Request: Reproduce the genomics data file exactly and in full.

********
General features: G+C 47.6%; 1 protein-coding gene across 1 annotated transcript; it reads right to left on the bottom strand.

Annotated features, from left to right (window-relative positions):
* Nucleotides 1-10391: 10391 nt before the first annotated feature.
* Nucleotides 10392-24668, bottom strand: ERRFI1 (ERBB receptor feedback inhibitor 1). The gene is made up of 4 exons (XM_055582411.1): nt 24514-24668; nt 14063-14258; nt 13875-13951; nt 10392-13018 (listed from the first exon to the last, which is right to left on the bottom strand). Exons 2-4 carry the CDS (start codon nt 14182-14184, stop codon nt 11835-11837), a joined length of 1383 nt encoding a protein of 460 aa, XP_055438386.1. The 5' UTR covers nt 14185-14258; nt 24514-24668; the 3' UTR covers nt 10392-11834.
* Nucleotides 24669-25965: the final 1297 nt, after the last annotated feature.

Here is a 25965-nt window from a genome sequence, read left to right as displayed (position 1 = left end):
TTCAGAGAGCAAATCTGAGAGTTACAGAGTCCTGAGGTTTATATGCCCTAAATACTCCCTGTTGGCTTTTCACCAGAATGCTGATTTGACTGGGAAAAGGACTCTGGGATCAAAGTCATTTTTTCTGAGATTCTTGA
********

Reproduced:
General features: G+C 47.6%; 1 protein-coding gene across 1 annotated transcript; it reads right to left on the bottom strand.

Annotated features, from left to right (window-relative positions):
* Nucleotides 1-10391: 10391 nt before the first annotated feature.
* Nucleotides 10392-24668, bottom strand: ERRFI1 (ERBB receptor feedback inhibitor 1). The gene is made up of 4 exons (XM_055582411.1): nt 24514-24668; nt 14063-14258; nt 13875-13951; nt 10392-13018 (listed from the first exon to the last, which is right to left on the bottom strand). Exons 2-4 carry the CDS (start codon nt 14182-14184, stop codon nt 11835-11837), a joined length of 1383 nt encoding a protein of 460 aa, XP_055438386.1. The 5' UTR covers nt 14185-14258; nt 24514-24668; the 3' UTR covers nt 10392-11834.
* Nucleotides 24669-25965: the final 1297 nt, after the last annotated feature.

Here is a 25965-nt window from a genome sequence, read left to right as displayed (position 1 = left end):
TTCAGAGAGCAAATCTGAGAGTTACAGAGTCCTGAGGTTTATATGCCCTAAATACTCCCTGTTGGCTTTTCACCAGAATGCTGATTTGACTGGGAAAAGGACTCTGGGATCAAAGTCATTTTTTCTGAGATTCTTGA